Purple pick-me-up

The prairie is hard for me right now. It could be hot weather with no hint of rain. Our rain barrels are almost empty and it’s only June. Oh no, is this a repeat of the plant-killing heat from last year? I can’t take another summer like this. Everything will die. What’s the use?

It could be the neighbors. I hope they don’t hate me. I bet they hate me. Do you think they hate me? They probably hate me.

It might be the neighbors expanding their spraying this year, hiring the chemical company to spread poison across their carefully mown grasses. Are they spraying? They’re spraying! Why are they doing that? Do they hate me? They must hate me. Holy crap, it’s blowing onto my prairie!  

Poison blow-over hit the edges of the prairie and withered some of my targeted plantings to a crunchy brown. I didn’t even want to go look anymore, so I ignored the prairie for a week spending far too much time watching TV.

But just when hopelessness was nudging me to throw in the trowel (sorry, couldn’t resist), this flashed by the other day when I was speeding along a dirt road about a mile over from our place.

Monarda fistulosa (wild bergamot or bee balm)

I hit the brakes and threw it into reverse.  Purple? Did I just see a flash of purple? What the heck was that? Seriously. Purple? Trash maybe? A person in a purple shirt?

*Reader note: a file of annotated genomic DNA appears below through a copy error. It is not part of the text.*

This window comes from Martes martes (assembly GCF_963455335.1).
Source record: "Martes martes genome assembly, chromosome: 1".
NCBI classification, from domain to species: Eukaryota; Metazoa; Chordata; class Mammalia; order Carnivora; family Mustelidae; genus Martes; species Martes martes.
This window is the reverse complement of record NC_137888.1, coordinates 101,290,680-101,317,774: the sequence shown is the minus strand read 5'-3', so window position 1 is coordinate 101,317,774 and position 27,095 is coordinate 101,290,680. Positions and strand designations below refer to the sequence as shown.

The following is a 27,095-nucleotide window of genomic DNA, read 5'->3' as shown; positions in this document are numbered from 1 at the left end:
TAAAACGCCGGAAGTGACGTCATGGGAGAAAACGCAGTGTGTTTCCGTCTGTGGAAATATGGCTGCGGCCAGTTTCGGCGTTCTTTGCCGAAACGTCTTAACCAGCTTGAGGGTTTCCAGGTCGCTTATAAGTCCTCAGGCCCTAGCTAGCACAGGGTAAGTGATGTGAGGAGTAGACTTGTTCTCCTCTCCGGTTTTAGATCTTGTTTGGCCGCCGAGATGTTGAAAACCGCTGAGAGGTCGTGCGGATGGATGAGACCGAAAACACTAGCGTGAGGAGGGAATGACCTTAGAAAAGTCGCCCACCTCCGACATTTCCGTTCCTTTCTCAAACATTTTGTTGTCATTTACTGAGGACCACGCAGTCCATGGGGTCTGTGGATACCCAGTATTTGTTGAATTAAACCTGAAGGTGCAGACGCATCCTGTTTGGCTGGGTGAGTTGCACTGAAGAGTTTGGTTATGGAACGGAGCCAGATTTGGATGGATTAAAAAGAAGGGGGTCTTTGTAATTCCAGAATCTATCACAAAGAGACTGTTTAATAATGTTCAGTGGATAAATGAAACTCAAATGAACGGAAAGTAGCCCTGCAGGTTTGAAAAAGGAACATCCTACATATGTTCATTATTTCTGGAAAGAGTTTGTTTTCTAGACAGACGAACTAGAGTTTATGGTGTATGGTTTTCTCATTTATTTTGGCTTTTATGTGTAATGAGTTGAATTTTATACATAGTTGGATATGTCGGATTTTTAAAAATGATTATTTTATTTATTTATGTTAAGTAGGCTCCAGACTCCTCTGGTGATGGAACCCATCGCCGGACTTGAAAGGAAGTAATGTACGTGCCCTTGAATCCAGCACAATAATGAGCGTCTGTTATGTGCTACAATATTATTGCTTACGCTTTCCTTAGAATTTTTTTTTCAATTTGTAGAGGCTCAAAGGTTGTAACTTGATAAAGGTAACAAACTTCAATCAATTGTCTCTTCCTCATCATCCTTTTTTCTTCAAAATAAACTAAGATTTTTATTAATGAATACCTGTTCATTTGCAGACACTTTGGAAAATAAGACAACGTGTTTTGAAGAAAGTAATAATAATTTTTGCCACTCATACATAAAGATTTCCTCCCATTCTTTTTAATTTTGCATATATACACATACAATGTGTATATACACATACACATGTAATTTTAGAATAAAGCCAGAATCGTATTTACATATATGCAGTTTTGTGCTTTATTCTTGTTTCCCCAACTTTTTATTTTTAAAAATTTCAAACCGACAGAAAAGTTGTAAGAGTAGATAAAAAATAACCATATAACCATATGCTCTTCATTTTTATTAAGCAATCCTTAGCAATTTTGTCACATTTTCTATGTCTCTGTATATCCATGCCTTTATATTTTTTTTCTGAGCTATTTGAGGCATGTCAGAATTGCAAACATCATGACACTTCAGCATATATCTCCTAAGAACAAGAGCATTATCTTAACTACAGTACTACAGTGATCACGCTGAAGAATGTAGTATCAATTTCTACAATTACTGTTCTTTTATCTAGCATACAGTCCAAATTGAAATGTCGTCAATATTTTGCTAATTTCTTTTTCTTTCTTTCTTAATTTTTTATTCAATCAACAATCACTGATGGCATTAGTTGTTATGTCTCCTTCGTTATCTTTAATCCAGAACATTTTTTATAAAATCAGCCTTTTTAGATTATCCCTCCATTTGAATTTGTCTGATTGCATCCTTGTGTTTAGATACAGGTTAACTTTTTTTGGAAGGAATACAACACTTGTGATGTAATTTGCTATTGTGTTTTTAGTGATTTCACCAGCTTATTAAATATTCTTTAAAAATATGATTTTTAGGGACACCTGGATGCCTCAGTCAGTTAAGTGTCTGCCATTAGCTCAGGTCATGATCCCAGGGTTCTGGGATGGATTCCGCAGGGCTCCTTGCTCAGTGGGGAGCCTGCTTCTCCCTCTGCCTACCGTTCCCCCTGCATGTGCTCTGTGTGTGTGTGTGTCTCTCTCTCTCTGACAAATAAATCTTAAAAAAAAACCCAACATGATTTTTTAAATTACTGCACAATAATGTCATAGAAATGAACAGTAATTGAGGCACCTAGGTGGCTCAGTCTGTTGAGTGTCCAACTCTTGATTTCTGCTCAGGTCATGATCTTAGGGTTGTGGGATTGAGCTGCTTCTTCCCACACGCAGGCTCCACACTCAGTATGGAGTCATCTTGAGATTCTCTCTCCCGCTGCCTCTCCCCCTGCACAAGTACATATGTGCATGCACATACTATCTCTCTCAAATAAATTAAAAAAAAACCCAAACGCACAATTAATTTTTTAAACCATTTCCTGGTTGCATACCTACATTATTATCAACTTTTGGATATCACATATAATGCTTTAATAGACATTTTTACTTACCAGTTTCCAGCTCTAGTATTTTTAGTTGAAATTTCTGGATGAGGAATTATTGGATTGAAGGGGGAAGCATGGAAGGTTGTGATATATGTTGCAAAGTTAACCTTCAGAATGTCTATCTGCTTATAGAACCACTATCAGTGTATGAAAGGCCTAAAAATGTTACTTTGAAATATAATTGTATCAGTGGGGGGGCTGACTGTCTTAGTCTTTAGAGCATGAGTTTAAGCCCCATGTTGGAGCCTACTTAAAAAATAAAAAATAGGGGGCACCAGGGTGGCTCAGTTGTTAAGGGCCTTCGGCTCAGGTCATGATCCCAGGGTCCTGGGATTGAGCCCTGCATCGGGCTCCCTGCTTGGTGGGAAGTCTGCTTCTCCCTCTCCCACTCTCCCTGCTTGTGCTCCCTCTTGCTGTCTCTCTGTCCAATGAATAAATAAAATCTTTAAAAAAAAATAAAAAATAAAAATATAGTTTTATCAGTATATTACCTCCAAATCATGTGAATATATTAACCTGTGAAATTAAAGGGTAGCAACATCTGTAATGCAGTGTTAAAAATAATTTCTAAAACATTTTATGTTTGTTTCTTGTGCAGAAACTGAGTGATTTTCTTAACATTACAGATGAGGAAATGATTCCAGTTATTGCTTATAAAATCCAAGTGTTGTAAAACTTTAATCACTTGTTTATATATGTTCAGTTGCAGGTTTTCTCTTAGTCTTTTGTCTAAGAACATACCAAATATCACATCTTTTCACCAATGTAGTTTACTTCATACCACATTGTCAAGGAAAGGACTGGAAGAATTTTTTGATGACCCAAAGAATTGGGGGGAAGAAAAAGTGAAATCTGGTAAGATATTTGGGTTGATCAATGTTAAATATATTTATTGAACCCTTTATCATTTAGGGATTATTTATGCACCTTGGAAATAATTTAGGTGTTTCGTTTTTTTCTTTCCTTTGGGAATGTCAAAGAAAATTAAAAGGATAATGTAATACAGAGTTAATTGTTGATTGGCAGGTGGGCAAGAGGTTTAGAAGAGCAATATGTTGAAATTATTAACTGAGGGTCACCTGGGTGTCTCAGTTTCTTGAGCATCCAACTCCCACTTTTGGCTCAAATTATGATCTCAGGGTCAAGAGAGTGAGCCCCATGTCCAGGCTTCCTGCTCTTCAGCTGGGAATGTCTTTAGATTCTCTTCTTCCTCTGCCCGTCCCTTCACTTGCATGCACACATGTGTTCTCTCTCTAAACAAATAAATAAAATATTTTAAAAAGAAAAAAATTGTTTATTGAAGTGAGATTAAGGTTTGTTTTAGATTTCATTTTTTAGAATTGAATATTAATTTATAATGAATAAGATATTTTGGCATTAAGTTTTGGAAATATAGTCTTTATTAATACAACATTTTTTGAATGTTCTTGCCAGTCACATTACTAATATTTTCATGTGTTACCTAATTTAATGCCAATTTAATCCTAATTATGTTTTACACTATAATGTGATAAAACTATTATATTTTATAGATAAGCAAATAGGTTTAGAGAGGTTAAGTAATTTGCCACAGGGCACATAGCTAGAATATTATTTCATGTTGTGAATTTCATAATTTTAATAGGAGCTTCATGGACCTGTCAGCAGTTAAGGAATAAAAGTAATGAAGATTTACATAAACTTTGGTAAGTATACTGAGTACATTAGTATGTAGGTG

Wild bee balm just hanging out along a fence.

This large stand of wild bergamot was like a warm hug from Mother Nature herself. Way out in the middle of nowhere on the edge of a wild grass field it waved at me in the morning sun.  “See,” it said. “You don’t need to worry about us. We do pretty good on our own.”

Inspired, I drove straight home to Hilltop House and beelined for the prairie. Here’s what was standing up tall to greet me.

Wooly Verbena (also called hoary vervain)

There wasn’t just one, but four. Four! Four of these gorgeous tall-standing native prairie plants. I did not plant them myself. I did not seed for them. They just showed up when we stopped mowing. Like another hug from Mother Nature in my own back yard.

Woolly verbena is very drought-resistant, with roots that can descend to 12 feet. Plains Indians made a tea from the leaves and used it to treat stomachaches. Prairie chickens and small mammals eat the seeds. (KSwildflower.org)

Okay, dear Prairie. You’re not giving up on me. I’m not giving up on you.

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5 Responses to Purple pick-me-up

  1. Janice Myers says:

    So pretty! Any idea on how I can get my hands on some bee balm to plant in my yard. It would look so incredible! Keep it up – that was Mother Nature telling you not to “throw in the trowel”. 😉

    • Janice: YES! I just talked to someone this evening (will email you info) … or, you can have some of mine. But we should wait til fall. I divided mine this spring and the parent plant is acting depressed (must be empty-nest syndrome).

  2. Rich says:

    It’s looking good!

  3. hungryholler says:

    Salute the purple!

  4. Barbara Wells says:

    I love it. Beautiful wild flowers.

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